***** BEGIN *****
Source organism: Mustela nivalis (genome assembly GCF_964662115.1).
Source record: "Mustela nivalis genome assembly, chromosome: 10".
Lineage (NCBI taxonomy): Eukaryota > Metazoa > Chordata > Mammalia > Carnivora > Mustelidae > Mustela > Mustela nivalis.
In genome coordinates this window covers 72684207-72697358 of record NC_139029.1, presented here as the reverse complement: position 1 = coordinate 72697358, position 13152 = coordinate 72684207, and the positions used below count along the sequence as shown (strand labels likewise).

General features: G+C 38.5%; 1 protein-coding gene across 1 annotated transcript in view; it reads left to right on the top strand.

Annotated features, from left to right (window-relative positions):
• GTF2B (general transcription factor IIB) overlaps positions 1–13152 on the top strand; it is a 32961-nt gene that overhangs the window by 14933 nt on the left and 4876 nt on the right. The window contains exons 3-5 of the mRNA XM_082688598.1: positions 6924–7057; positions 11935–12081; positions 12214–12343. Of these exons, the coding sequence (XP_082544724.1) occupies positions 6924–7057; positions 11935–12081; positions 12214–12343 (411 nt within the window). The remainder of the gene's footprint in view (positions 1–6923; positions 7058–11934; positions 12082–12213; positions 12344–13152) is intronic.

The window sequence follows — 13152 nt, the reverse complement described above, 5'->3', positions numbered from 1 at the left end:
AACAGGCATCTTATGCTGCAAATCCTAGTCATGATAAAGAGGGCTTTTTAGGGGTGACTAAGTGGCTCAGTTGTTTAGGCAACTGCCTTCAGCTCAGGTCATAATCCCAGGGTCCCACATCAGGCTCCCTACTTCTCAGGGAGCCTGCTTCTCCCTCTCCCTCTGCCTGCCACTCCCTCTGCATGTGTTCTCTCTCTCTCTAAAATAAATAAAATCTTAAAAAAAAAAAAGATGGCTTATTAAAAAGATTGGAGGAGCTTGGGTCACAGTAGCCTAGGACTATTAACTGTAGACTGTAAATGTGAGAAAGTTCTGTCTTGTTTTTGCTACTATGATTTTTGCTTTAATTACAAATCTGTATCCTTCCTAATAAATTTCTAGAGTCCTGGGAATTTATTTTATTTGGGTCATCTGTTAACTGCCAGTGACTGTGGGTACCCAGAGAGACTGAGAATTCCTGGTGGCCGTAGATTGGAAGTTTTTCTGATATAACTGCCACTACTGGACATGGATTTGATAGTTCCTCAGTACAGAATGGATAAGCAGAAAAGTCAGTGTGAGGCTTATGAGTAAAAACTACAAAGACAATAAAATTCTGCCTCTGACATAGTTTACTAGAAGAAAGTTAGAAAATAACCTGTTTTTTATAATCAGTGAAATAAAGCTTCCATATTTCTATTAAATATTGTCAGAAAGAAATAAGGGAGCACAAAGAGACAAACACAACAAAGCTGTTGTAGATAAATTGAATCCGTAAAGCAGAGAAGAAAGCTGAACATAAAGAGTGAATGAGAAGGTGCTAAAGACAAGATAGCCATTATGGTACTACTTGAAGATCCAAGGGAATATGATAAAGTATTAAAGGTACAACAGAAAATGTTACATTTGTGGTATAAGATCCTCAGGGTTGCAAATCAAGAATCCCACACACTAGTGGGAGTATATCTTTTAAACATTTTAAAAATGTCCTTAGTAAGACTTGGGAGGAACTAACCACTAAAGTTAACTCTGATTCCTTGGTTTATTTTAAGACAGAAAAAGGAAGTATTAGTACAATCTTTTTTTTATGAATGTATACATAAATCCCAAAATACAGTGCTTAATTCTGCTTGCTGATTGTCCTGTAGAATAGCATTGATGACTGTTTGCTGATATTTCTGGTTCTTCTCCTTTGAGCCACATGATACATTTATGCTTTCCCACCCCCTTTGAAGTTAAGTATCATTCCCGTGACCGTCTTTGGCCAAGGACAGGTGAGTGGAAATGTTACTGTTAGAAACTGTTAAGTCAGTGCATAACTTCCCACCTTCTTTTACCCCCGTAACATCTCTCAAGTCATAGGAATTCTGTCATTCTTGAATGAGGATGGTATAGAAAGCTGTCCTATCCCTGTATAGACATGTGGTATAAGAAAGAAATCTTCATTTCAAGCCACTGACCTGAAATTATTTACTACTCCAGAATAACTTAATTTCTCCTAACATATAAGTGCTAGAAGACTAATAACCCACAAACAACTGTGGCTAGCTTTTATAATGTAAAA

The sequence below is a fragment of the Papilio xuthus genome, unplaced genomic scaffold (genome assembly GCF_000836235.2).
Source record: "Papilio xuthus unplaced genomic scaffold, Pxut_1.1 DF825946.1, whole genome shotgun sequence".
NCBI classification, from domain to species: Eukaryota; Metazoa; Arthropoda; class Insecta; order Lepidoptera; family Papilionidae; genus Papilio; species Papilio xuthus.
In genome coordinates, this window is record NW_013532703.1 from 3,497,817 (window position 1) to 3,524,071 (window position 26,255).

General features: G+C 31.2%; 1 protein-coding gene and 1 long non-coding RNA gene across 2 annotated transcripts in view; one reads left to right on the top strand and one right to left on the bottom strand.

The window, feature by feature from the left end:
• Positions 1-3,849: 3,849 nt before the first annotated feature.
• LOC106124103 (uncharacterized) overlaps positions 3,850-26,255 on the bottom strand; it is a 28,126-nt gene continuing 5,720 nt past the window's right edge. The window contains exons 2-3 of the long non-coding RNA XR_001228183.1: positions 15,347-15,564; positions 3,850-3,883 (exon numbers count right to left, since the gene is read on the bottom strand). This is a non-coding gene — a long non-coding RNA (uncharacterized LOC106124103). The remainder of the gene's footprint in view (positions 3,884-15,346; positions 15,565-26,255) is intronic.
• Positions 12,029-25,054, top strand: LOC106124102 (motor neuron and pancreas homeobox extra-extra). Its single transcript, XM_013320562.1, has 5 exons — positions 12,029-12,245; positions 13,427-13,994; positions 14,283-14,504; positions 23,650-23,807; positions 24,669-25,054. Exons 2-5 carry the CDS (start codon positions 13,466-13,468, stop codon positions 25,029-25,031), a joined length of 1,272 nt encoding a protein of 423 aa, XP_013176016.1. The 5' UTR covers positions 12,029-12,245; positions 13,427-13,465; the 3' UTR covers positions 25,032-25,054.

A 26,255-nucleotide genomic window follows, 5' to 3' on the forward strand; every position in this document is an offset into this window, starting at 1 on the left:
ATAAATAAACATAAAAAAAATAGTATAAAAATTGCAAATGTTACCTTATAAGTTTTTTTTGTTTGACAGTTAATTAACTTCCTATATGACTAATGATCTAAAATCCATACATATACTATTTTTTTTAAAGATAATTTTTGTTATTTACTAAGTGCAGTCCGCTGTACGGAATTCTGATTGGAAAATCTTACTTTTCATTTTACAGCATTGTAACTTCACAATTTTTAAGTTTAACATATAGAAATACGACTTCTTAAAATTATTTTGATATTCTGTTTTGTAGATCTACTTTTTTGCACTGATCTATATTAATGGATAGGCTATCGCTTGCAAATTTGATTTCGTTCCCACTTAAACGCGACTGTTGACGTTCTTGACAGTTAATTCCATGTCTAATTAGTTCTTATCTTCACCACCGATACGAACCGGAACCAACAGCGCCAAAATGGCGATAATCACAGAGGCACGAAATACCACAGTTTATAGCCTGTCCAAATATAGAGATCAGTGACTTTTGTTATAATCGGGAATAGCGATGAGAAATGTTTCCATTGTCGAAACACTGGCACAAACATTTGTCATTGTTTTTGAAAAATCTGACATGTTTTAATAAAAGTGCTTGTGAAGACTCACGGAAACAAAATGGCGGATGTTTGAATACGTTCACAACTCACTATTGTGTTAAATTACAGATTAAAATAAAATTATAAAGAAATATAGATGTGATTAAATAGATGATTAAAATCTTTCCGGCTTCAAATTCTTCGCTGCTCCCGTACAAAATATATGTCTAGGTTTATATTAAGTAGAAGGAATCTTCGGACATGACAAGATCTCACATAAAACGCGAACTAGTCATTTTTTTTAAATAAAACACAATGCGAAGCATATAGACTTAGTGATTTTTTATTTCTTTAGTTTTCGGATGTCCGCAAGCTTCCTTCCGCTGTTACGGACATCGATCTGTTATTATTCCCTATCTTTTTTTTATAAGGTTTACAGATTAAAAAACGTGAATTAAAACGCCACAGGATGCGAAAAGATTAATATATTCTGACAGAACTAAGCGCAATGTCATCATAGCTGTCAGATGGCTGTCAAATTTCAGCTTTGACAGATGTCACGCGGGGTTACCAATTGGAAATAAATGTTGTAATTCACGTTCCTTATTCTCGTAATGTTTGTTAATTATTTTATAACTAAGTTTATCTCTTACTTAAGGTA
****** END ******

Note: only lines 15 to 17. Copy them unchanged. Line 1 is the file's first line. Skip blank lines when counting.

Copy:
The window, feature by feature from the left end:
• Positions 1-3,849: 3,849 nt before the first annotated feature.
• LOC106124103 (uncharacterized) overlaps positions 3,850-26,255 on the bottom strand; it is a 28,126-nt gene continuing 5,720 nt past the window's right edge. The window contains exons 2-3 of the long non-coding RNA XR_001228183.1: positions 15,347-15,564; positions 3,850-3,883 (exon numbers count right to left, since the gene is read on the bottom strand). This is a non-coding gene — a long non-coding RNA (uncharacterized LOC106124103). The remainder of the gene's footprint in view (positions 3,884-15,346; positions 15,565-26,255) is intronic.